Britain’s competition watchdog signaled Friday it is willing to accept Microsoft’s latest offer to buy gaming giant Activision Blizzard for $69 billion, a stunning reversal after the regulator almost stopped the takeover earlier this year and clearing the way for the biggest deal in gaming history.
The new deal “substantially addresses previous concerns” that prompted the regulator to block the takeover in the past, the CMA said in a statement.
Microsoft had previously failed to allay the watchdog’s concerns that the acquisition of one of the most popular video game developers in the world—known for franchises like Call of Duty, Overwatch and World of Warcraft—would stifle competition in the nascent cloud gaming market.
Cloud gaming rights held by Activision outside of Europe will be sold to French publisher Ubisoft for the next 15 years as part of Microsoft’s latest proposal, which the CMA said would maintain “open competition as the market for cloud gaming develops over the coming years.”
While the CMA said it had some “limited residual concerns” over the new deal, namely whether certain aspects of selling rights to Ubisoft could be “circumvented, terminated, or not enforced,” a provisional assessment suggests Microsoft’s proposed remedies will address the issues.
Colin Raftery, a senior director of mergers at the CMA, said the proposal is a new and “substantially different deal, which keeps the cloud distribution of these important games in the hands of a strong independent supplier, Ubisoft, rather than under the control of Microsoft.”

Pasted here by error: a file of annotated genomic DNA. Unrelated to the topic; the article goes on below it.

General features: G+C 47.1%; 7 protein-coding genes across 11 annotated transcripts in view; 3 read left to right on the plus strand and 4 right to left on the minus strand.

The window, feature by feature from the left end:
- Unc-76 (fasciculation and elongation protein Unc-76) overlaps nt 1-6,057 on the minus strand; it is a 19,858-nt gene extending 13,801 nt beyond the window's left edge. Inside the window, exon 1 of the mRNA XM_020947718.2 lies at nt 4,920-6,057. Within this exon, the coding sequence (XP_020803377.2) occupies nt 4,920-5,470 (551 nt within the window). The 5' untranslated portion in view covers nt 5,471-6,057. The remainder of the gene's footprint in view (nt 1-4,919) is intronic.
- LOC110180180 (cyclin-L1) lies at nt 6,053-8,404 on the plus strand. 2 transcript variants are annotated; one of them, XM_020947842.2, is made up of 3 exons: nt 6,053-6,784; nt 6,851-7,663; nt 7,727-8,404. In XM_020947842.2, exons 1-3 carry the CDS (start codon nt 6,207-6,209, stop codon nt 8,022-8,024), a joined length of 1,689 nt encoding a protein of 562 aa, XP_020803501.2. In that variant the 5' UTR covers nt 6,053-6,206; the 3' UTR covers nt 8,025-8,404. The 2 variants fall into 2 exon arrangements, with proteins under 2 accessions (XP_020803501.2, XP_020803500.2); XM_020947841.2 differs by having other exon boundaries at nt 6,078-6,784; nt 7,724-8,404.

In a statement, CMA chief executive Sarah Cardell criticized Microsoft’s handling of the deal and insisted the regulator’s “position has been consistent throughout” the process. Though the tech giant restructured the deal in response to the CMA’s objections, Cardell said “it would have been far better… if Microsoft had put forward this restructure during our original investigation. This case illustrates the costs, uncertainty and delay that parties can incur if a credible and effective remedy option exists but is not put on the table at the right time.”
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The CMA said it has now opened a consultation on the deal and Microsoft’s proposed remedies that will run until October 6. A final decision on the matter is expected before October 18, the deadline for Microsoft and Activision’s extended merger agreement. Microsoft vice chair and president Brad Smith said the company is “encouraged by this positive development” and will continue to work on securing approval to close before the deadline.
The CMA was the last major legal hurdle to the deal’s approval and Microsoft submitted a new proposal to address the antitrust regulator’s concerns in August. It has taken the tech giant more than a year to get to this point after it first announced plans to acquire Activision for around $69 billion in early 2022. The merger was initially attacked by Microsoft’s competition in the gaming sector, particularly PlayStation maker Sony, which feared it would keep popular content like Call of Duty away from users on its platform. Microsoft has since courted rivals like Nintendo and Sony with licensing agreements and while major regulators were initially divided on the matter, the European Union cleared the deal earlier this year and the company trounced the U.S. regulator, the Federal Trade Commission, in court when it tried to block the deal. The CMA ,